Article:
Distracted Driving Responsible for Increasing Numbers of Car Accidents Nationwide
In an age in which most people carry around smart phones and mobile devices everywhere they go, law enforcement officers and public officials have struggled to crack down on an ever-increasing problem on roads and highways: drivers who are distracted behind the wheel.
According to the National Highway Traffic Safety Administration, more than 3,000 people are killed and another 431,000 injured in car accidents involving distracted drivers. Agency studies also indicate that about 660,000 drivers are using cell phones while driving at any given time during daylight hours in the United States. More than 80 percent of drivers owned smart phones in 2014—a number that has likely increased over the past three years.
Interesting Demographic Trends
As one might expect, distracted driving is often cited as a particular problem amongst younger drivers. About 10 percent of all motorists ages 15 to 19 involved in fatal accidents were distracted at the time.
On the other hand, a study from the AAA Foundation for Traffic Safety found that adults use mobile devices while driving even more often than teenagers. The foundation’s report indicates that people between the ages of 25 and 39 were most likely to admit to using a phone while driving, while those over 60 were the least likely to do so.
Regardless, distracted driving is an incredibly dangerous activity that takes motorists’ eyes off the road, often leaving them unable to avoid car accidents. For example, it takes an average of about five seconds to respond to a text message—enough time to travel the length of a football field at 55 miles per hour.
State Distracted Driving Laws
In response to this emerging issue, the state of North Carolina has banned texting while driving for all motorists, while individuals under the age of 18 may not use a cell phone in any way—including with a hands-free device—while operating a motor vehicle. Bus drivers are also not allowed to use a cell phone or mobile device, except for when calling for emergency assistance. In South Carolina, there is a texting while driving ban for drivers of all ages.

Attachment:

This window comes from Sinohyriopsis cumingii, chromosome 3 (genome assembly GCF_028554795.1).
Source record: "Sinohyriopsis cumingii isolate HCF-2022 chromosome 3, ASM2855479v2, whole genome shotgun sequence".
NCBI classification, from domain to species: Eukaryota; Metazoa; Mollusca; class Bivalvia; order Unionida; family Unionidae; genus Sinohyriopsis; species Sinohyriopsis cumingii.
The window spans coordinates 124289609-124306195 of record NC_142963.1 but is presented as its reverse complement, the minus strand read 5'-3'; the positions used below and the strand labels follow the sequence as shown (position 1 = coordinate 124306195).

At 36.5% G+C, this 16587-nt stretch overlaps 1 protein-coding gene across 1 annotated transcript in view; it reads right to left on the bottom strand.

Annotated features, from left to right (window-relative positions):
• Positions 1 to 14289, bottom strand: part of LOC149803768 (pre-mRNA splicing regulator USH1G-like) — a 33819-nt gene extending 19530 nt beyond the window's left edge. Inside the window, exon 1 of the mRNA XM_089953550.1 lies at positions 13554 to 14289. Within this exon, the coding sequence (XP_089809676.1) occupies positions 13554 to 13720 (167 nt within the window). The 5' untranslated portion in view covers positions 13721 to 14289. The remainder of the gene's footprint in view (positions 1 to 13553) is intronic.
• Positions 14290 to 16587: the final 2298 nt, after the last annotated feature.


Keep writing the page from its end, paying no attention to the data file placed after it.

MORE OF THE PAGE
Despite the efforts of public officials in the Carolinas and across the country, traffic deaths are on the rise. A recent report from the Advocates for Highway and Auto Safety found that a lack of adequate driving safety laws could be a key factor in this trend. The group ranks North Carolina in the middle of the pack when it comes to distracted driving, seat belt and other safety laws.
The organization’s study also indicates that there’s an enormous economic cost to rising car accident rates. Last year, these crashes came with a total estimated cost of about $240 billion nationwide.
The numbers don’t lie—texting while driving and engaging in other distractions while behind the wheel is a negligent activity that endangers everyone on our roads and highways. For further guidance on how you can seek compensation after a car accident in North Carolina or South Carolina, speak with a knowledgeable personal injury attorney at Wallace Childers PLLC.